Fort Polk Honors the Memory of Those Who Died on 9-11

September 11 is two days away and at Fort Polk soldiers and civilians paused to remember the terrorist attacks that happened 21 years ago.  ABC 31 News’ Joel Massey was there and has this report.

Chad Estes has been a Fort Polk Fireman for 25 years.  He remembers where he was when he heard that America was attacked on September 11, 2001.

“We were at one of the other stations in the middle of a meeting.  The phone called and said turn the TV on.  We turned it on just in time to see the second plane hit.  And then everything else as you know was pretty bad, pretty heartfelt. I’ll never forget coming to work the next day, the amount of security here on Fort Polk like I’ve never seen before.”

Brigadier General David W. Gardner delivered the address today at a ceremony to honor the men and women who died on 9-11.  He says while the attacks were horrible it caused Americans to unite like never before.

“I feel like we were obviously in shock on September 11th but I feel like it served to give us an opportunity to unify on September 12 and beyond.  I think we experienced a since of purpose and a common defense of our country after the attacks.”

America declared a global war on terror after that day and Gardner says the most important result of that has been that we haven’t had a foreign terrorist attack on the U.S. since.

“For the war on terror for most of us in uniform I think that the important thing is that we’ve kept attacks of that scale away from the homeland, and that’s really what we’re dedicated to is protecting this great nation at home and abroad.”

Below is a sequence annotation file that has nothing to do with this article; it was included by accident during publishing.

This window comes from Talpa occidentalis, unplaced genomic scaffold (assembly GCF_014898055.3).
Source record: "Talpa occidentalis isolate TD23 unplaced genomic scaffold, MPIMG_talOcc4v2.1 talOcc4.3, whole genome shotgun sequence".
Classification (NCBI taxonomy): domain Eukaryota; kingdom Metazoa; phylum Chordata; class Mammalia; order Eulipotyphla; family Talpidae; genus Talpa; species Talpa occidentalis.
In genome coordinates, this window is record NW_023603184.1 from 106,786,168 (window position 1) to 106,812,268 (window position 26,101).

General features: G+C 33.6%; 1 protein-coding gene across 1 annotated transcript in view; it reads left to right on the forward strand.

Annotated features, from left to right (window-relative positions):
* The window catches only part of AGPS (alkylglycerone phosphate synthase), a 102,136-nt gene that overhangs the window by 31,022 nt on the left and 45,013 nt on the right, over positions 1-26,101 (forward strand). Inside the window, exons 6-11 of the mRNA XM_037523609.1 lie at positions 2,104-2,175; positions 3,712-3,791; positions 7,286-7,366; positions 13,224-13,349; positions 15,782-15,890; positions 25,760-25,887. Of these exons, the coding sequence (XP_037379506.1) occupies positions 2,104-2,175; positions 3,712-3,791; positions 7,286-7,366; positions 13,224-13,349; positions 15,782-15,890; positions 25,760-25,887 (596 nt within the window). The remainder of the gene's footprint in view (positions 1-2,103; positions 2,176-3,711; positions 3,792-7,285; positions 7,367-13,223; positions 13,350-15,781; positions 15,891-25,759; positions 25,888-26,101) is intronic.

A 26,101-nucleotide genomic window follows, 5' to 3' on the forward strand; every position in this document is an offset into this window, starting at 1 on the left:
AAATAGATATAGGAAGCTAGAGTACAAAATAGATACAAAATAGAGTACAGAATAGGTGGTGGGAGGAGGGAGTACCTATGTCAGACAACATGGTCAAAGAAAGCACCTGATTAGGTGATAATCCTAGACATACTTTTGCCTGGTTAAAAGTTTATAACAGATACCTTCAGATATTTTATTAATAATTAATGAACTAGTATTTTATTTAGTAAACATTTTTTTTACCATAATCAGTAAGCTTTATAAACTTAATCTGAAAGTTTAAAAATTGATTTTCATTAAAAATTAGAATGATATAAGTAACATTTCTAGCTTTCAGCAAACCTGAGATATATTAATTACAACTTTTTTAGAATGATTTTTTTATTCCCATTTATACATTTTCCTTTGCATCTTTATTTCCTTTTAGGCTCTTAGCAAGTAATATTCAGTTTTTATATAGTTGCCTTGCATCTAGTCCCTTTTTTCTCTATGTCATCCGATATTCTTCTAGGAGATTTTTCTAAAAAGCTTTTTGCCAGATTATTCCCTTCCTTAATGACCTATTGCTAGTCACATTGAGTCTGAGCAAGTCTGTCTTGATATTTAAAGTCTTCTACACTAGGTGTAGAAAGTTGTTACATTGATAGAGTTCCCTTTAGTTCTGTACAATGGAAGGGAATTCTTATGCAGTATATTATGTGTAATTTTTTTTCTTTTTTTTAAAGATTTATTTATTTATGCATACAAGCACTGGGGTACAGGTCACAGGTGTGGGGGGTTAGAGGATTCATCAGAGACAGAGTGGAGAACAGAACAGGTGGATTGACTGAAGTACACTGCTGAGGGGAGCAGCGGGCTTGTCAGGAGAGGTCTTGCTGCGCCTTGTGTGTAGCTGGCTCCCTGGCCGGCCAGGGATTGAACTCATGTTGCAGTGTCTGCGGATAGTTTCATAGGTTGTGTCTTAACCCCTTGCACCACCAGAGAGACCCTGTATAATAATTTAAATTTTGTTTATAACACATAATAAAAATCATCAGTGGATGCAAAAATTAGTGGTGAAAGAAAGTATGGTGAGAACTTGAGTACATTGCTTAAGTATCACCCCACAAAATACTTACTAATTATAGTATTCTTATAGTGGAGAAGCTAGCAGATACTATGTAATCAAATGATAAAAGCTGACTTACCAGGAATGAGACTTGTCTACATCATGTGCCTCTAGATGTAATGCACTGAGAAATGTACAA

The 9-11 Fort Polk memorial honors soldiers from the post who have fallen in the global war on terror The last name engraved was in 2017.

Gardner describes the current state of the war on terror.

“We’re all over the world.  We are wherever we see threats that are growing.  We’re wherever we see that greater security would help repress those threats and keep them from both threatening their own country as well as exporting that terror and that devastation abroad to places like Europe to places like America.  And everyday men and women are serving.  And many of them are serving in the military, but many of them are serving in other forms of government, other non-governmental organizations to try to bring a type of stability that really roots out some of the causes of extremism.”

The general highlighted the sacrifice that first responders in New York made.  Estes describes what it’s like to be a part of that group.

“We don’t think we just respond.  We just go.  Wherever we’re called we just go.  So that’s what those men and women did that morning.  And as a brotherhood that we have in the fire service and first responders we all wanted to leave here at Fort Polk and go help find our brothers that had lost their lives in all that chaos.”

Estes told me how he felt after that day.

“It really made me feel more American at that time we all united under one goal as Americans.  In 21 years I’ve never seen that.”

On 9-11, 2,977 people were killed altogether at the World Trade Center, the Pentagon and in Pennsylvania.



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